Michael Cudahy, a Major Milwaukee Philanthropist, Dies at 97

He’s had a massive impact on the city throughout his life.

Michael Cudahy, a prominent Milwaukee philanthropist with a famously eclectic personality, has died at 97. He passed away on Friday, according to the Milwaukee Business Journal, which broke the news. 

A 2007 profile of Cudahy, written by longtime MilMag editor Kurt Chandler, memorializes him as a man who wore many hats, who played a role in almost everything that went on in Milwaukee. Cudahy first made a name for himself as co-founder of the medical technology company, Marquette Electronics. He later made a fortune for himself when he sold that company to General Electric for an easy $153 million in 1998.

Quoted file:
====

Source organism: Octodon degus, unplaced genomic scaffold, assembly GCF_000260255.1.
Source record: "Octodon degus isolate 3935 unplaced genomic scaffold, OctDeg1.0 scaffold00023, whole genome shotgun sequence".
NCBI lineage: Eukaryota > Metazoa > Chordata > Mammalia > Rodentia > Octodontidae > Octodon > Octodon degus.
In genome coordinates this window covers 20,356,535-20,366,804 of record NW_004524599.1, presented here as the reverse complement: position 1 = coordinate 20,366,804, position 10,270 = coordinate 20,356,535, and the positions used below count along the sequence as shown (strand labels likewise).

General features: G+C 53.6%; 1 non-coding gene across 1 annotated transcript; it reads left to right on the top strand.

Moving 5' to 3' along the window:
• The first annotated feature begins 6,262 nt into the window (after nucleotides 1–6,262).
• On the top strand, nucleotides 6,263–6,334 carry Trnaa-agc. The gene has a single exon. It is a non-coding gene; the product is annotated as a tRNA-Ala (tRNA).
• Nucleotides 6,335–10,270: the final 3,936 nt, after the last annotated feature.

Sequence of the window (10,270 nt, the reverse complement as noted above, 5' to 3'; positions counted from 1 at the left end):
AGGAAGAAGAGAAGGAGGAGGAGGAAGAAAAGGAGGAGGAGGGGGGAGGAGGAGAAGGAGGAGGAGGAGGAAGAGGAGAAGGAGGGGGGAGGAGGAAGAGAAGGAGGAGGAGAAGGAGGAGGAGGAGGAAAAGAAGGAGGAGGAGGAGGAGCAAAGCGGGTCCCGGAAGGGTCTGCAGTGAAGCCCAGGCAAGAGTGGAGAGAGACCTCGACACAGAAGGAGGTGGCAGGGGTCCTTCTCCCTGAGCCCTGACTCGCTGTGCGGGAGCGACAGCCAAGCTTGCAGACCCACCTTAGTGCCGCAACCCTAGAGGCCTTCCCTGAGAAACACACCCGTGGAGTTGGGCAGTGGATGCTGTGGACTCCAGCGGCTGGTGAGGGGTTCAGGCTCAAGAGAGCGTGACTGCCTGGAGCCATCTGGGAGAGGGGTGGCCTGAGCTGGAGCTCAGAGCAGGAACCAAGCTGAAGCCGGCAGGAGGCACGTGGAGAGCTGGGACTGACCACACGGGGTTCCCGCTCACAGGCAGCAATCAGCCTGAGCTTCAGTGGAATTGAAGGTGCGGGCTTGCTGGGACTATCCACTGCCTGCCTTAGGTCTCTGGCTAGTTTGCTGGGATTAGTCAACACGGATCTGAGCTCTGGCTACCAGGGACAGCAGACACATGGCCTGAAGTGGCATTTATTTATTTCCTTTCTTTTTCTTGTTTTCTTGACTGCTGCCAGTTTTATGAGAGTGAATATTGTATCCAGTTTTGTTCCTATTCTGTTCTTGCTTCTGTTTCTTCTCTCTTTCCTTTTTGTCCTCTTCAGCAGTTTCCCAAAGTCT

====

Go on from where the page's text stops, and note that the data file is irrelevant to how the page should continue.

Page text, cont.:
He spent the rest of his life giving that money away, forging a legacy as “one of Milwaukee’s greatest – and perhaps its most unorthodox – philanthropists in history,” Chandler reported. “He was a geek before the word was invented, an American playboy before Hef personified the term.” 

The feature-length story, titled, “The Lion in Winter,” mentions in the closing paragraphs a “Letter to Milwaukee” written by Cudahy and sealed with wax: “It’s not to be opened until my 100th birthday, whether I’m living or dead,” Cudahy said. In just three years, we will have another new Michael Cudahy story to tell.

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